A twisted road to political consensus

By Scott Mooneyham | Feb 11, 2013

RALEIGH -- The latest proposal from the state legislature to restrict city annexations in North Carolina comes with an interesting provision.

The measure would not only ask North Carolina voters to incorporate into the state constitution a voting requirement to approve involuntary annexations. It would require that two-thirds of voters in those areas approve the annexation.

In other words, one-third of voters, plus one, in an annexed area could deny two-thirds, minus one, the right to municipal services in exchange for paying city or town property taxe

Upon reflection, I've come to the conclusion that this idea has merit if applied properly. And by applied properly, I mean it should be applied to politicians, not policy.

That's right, given the state of political polarization in the country, why not apply a two-thirds vote requirement in order for a candidate to assume office?

Sure, a lot of political offices might be left vacant for a while, or require multiple rounds of elections to be filled, but what is more important than having some real political consensus among a politician's constituents before that person assumes office?

Besides, do we really need all these politicians anyway? I think we could do without a bunch of them for a while.

With that in mind, I went back and examined the last election to see who would make the cut, here in North Carolina, with our new supermajority requirement in place.

 

Unfortunately for our congressional delegation, all but three -- Democrats Mel Watt, David Price and G.K. Butterfield -- would have to go. I guess there is a lesson for mapmakers that like packing and stacking and whacking the opposing political party.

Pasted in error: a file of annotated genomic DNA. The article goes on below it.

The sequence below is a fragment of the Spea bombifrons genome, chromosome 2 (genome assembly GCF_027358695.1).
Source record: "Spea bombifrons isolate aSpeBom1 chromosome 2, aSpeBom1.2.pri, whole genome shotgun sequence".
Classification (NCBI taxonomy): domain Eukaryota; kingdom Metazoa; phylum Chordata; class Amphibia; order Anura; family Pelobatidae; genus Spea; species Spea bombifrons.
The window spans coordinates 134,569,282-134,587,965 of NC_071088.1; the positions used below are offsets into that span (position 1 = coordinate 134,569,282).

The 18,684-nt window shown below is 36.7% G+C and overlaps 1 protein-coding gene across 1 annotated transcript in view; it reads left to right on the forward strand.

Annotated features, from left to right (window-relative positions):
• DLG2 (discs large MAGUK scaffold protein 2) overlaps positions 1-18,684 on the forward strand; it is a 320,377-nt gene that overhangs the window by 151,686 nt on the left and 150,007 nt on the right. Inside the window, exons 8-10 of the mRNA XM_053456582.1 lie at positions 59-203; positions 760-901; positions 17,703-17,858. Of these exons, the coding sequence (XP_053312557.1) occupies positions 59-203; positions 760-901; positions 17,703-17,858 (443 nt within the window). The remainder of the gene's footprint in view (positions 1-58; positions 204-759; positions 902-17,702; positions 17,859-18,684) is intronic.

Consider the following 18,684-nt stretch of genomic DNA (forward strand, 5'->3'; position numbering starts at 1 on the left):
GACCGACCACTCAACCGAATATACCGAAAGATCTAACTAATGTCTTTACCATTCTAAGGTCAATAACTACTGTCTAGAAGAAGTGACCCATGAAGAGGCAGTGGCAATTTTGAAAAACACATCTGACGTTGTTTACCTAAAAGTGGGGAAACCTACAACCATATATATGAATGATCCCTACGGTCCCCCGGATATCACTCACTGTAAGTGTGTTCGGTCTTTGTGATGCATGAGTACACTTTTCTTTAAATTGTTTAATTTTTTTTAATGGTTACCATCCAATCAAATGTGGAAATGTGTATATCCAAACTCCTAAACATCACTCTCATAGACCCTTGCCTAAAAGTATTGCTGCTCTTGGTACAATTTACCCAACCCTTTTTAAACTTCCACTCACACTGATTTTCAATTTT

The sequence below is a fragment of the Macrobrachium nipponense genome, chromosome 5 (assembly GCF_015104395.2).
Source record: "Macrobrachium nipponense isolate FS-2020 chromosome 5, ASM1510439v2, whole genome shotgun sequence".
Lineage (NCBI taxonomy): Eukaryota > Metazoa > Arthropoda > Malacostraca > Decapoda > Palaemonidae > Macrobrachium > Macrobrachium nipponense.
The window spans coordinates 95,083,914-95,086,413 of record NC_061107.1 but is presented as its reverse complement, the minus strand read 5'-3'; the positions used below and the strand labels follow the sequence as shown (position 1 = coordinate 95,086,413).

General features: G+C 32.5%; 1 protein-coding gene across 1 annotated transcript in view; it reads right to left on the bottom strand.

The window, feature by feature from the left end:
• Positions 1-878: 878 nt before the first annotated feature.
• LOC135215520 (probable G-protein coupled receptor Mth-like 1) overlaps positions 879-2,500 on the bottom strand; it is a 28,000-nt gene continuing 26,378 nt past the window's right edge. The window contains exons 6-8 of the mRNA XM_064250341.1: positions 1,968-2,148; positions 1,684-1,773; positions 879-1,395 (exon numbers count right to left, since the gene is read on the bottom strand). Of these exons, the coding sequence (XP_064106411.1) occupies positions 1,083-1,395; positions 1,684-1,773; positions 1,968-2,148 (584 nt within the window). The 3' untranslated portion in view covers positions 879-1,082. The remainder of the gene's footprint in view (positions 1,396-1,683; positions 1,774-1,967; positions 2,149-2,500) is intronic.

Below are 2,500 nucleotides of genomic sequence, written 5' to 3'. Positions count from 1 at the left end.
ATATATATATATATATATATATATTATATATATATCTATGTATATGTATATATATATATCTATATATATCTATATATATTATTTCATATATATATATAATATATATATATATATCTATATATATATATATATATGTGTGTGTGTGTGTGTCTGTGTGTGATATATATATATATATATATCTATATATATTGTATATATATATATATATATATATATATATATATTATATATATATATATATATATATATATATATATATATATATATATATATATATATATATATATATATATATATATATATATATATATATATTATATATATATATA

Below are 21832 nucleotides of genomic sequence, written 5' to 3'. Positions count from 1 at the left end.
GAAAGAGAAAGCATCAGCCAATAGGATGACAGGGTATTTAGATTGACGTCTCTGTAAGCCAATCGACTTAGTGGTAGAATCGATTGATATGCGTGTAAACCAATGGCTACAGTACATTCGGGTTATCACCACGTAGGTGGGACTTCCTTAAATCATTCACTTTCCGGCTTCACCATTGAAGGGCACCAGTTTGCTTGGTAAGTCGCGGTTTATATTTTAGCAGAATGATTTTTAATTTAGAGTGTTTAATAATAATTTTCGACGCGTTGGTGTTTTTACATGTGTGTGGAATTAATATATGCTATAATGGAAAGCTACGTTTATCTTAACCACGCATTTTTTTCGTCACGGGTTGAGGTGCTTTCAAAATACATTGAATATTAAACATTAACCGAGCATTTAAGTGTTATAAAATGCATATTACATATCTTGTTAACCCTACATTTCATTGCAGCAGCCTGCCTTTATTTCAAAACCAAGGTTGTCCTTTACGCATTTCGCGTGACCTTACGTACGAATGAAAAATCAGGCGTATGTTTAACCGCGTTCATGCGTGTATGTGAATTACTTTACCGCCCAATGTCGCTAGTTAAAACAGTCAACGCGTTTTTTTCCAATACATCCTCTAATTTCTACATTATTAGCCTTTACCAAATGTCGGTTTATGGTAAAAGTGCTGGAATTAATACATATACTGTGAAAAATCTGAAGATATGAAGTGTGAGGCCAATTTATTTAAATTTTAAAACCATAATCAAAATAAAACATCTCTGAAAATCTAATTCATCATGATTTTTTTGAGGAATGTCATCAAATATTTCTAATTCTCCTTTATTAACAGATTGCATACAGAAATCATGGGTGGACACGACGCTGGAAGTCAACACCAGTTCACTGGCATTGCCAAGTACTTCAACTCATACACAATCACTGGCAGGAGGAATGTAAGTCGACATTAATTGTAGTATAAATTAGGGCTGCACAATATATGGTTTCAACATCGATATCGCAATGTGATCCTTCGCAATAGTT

The news, not so surprisingly, would be no better for our statewide elected officials. Only Attorney General Roy Cooper, who ended up unopposed, would make the cut.

But maybe without political interference, state agencies might actually run themselves better.

As for the legislature, only 28, instead of 50, state senators would have met the standard, and only 71, rather than 120, state House members would have received the prerequisite number of votes.

Debate on the floors of both the House and Senate would surely go a lot smoother.

The two sponsors of the annexation bill, Republican Reps. Larry Pittman of Cabarrus County and Jon Hardister of Guilford County, they made it through.

Well, there is always the next election for believers in minority rule.

When it comes to annexation itself, last year state legislators passed a law requiring that 50 percent of voters approve an involuntary annexation in local referenda before cities and towns can bring in new territory.

They also required that 60 percent of residents sign petitions before a series of local annexations that legislators undid could begin anew.

No big deal.

Rumor has it that Democrats, when they take back power, plan on allowing cities to impose tolls on county residents to enter their fair territory. Seventy-five percent of residents can vote to block the tolls.

 

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